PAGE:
Italy Will Make Climate Change Required Learning in Schools
Starting in September 2020, students in state schools will be required to have 33 hours per year of courses that incorporate climate change, sustainability, and environmental footprints.
Italy is set to become the first country to add a mandatory curriculum for schools that focuses on studying the climate crisis.
Starting in September 2020, students of all grades in state schools will be required to have 33 hours per year of courses that incorporate climate change, sustainability, and environmental footprints. Traditional subjects will also incorporate elements of climate study like geography, math, and physics.
The decision comes as youth around the world have been mobilizing and protesting lawmakers’ inaction on the climate crisis. Millions of people joined global climate strikes in September.
Italian Education Minister Lorenzo Fioramonti said in a tweet that he wants “Italy to become a leader against climate change.” He’s been an avid supporter of fighting the climate crisis, and was criticized by his opposition in the past for encouraging young people to take action, and for his proposed taxes on airline tickets, sugary foods, and plastic.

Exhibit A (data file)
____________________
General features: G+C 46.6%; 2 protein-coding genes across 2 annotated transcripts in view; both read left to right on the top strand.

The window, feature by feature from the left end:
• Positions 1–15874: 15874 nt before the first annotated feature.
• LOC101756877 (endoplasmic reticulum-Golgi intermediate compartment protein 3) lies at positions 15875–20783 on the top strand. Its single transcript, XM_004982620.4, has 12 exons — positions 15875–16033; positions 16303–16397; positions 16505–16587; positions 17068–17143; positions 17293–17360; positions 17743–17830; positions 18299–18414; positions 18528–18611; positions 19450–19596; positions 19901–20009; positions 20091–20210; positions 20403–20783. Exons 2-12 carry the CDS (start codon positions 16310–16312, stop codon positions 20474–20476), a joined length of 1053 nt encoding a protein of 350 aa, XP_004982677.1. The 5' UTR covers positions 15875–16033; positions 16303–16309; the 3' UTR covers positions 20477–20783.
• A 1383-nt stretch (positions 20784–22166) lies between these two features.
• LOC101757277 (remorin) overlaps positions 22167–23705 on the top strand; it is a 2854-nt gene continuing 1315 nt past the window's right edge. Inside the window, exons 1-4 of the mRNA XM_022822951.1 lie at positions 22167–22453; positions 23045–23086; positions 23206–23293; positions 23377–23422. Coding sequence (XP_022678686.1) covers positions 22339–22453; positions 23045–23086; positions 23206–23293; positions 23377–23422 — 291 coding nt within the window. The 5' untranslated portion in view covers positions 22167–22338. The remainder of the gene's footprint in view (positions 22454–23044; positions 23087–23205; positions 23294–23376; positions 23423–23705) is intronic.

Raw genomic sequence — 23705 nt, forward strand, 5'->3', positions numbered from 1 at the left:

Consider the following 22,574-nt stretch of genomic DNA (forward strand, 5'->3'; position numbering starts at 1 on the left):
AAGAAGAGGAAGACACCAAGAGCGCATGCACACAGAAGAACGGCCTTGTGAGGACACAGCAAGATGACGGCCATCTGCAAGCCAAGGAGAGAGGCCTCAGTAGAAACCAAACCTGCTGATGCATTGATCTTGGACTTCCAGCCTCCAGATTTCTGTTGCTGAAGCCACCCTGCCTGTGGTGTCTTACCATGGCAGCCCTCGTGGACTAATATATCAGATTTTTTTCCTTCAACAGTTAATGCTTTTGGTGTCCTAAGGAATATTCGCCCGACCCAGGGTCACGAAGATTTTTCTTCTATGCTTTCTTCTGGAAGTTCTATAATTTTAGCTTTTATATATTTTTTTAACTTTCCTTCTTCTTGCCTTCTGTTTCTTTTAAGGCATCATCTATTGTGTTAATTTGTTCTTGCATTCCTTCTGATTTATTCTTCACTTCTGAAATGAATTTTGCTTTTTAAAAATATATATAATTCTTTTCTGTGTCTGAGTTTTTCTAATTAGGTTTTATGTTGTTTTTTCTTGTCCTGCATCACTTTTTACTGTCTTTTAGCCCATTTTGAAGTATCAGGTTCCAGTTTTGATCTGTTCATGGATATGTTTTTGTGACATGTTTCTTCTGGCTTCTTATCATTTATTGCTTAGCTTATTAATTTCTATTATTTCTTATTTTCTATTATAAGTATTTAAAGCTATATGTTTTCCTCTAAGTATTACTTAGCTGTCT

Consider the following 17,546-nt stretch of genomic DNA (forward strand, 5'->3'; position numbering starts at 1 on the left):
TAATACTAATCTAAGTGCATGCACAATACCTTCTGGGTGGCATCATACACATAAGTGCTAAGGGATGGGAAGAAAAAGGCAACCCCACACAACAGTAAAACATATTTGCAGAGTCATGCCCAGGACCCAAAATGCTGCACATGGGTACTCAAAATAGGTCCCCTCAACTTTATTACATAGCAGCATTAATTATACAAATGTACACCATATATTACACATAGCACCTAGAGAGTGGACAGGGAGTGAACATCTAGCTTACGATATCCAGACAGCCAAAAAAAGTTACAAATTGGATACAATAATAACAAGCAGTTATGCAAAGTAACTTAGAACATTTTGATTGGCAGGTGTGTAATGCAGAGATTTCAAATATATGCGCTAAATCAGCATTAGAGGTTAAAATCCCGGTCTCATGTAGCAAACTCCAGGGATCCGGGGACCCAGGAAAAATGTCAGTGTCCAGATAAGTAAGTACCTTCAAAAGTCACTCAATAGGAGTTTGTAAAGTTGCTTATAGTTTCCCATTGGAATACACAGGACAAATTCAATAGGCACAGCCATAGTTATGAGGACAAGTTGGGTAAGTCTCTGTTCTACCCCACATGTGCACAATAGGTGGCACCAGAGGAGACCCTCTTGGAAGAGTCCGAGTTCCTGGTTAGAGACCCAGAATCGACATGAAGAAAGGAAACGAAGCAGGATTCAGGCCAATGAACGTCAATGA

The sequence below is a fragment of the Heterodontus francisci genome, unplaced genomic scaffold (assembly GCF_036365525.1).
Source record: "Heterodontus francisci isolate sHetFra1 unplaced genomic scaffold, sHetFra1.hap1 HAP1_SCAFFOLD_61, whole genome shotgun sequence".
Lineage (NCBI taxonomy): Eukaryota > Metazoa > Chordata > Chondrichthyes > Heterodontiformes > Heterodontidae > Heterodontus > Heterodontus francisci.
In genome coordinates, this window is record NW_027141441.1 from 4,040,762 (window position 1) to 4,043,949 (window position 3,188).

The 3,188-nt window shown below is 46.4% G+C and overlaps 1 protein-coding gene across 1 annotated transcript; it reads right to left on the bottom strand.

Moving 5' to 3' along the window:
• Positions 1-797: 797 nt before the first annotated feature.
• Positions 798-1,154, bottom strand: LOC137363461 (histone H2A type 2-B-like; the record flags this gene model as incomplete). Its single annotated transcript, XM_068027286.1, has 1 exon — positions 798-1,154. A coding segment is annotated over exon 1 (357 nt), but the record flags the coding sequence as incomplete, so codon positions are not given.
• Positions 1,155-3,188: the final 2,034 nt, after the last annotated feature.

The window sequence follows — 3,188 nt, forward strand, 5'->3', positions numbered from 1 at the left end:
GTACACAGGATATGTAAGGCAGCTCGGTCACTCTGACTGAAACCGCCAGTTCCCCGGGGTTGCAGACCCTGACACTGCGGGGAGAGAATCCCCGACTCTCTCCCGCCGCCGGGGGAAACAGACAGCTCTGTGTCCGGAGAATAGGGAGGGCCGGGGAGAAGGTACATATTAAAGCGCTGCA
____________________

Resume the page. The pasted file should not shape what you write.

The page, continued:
“The entire ministry is being changed to make sustainability and climate the center of the education model,” Fioramonti told Reuters.
Fioramonti is also a professor of economics at South Africa’s Pretoria University and has written books about gross domestic product no longer needing to be the country’s main source of success.
A panel of experts will help build the new curriculum, including Jeffrey D. Sachs, director of Columbia University's Center for Sustainable Development, and American writer and economic and social theorist, Jeremy Rifkin.
A spokesperson for Fioramonti said the idea of the new course study is to get young people ready for a climate emergency in the future.